Congratulations to Dr Stuart Scott, Reader in Sustainable Energy, in the Department of Engineering, for the award of a Pilkington Prize, the University’s highest recognition for outstanding contribution in the field of teaching.
This award is richly deserved as Stuart is the consummate faculty member who throws all he has into delivering world-class teaching and research, with a keen eye on practical applications.Dr Colm Durkan, Deputy Head of Department (teaching)
Ever since Dr Stuart Scott graduated from the University of Cambridge, he has dedicated his career to research and education. Besides his research interests, focused on carbon capture and storage, Stuart has always enjoyed educating minds at both undergraduate and postgraduate level.
He has one of the highest teaching loads in the Department, which he carries with exemplary care. He is a selfless individual who often sacrifices his own time for the benefit of students. Stuart is currently Director of the MPhil course in Energy Technologies: he has restructured this course to its current shape, revised many of its modules, given it a more practical approach, and led its successful application for accreditation by the Energy Institute.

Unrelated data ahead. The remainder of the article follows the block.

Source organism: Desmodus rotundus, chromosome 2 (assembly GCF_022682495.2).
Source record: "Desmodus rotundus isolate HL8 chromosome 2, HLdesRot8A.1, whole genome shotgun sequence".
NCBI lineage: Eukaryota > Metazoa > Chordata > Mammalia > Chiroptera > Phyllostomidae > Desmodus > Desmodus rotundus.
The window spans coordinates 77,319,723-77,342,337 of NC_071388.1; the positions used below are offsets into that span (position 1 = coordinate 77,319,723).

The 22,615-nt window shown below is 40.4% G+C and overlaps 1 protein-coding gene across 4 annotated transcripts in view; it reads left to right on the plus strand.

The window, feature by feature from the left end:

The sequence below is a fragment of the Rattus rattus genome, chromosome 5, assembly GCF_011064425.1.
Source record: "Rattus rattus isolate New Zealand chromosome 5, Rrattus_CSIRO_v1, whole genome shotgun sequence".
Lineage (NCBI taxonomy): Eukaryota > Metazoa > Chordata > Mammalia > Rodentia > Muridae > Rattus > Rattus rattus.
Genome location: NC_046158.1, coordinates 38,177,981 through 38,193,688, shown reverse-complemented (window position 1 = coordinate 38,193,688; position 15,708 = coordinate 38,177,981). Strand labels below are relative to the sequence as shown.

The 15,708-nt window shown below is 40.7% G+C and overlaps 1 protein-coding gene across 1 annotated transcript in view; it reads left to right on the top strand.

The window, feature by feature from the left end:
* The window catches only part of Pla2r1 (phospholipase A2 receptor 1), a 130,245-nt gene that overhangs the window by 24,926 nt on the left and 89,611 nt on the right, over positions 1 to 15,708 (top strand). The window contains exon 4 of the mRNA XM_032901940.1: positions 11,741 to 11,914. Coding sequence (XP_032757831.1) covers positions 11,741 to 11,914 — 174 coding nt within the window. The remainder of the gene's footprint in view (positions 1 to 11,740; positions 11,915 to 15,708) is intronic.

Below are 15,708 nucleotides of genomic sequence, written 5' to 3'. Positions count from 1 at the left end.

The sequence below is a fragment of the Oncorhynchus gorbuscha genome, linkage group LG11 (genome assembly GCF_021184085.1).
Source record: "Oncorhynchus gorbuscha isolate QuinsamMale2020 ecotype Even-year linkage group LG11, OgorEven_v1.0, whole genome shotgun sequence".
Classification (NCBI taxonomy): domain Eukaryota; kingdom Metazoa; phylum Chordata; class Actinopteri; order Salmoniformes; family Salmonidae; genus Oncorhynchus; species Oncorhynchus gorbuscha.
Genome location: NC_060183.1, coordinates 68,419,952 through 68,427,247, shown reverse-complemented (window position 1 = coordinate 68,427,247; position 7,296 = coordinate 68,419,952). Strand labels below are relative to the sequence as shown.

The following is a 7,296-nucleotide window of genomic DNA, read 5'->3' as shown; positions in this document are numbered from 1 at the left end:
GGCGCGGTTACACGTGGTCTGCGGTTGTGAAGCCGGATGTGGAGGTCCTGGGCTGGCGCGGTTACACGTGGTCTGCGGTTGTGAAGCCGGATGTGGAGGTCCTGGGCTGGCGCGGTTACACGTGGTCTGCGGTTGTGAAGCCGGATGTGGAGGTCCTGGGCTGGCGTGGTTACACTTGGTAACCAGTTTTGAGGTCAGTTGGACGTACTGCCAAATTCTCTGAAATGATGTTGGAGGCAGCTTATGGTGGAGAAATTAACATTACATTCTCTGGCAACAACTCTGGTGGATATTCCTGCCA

Student feedback praises the clarity of his teaching and his willingness to provide individual help whenever a student pops by his office. Stuart combines research and teaching activities particularly well: his modules contain plentiful examples that show the importance of the latest research, including the results being produced by his research group in the Energy Laboratory.
The planned Pilkington Prize celebration cannot go ahead this summer. The Vice-Chancellor, Professor Stephen J Toope, and the Senior Pro-Vice Chancellor (Education), Professor Graham Virgo, have contributed to a short film expressing thanks and congratulations to all 12 Prize Winners.
About the Pilkington Prizes
The Pilkington Prizes were initiated by Sir Alastair Pilkington – graduate of Trinity College, engineer, businessman and the first Chairman of the Cambridge Foundation – who passionately believed that teaching excellence was crucial to Cambridge’s future success. Largely as a result of his efforts, and supported by a significant personal donation, the University’s Pilkington Prizes Fund was created in 1992. More recently, the Fund was augmented with a generous donation from the late Clifford Anthony Ingram.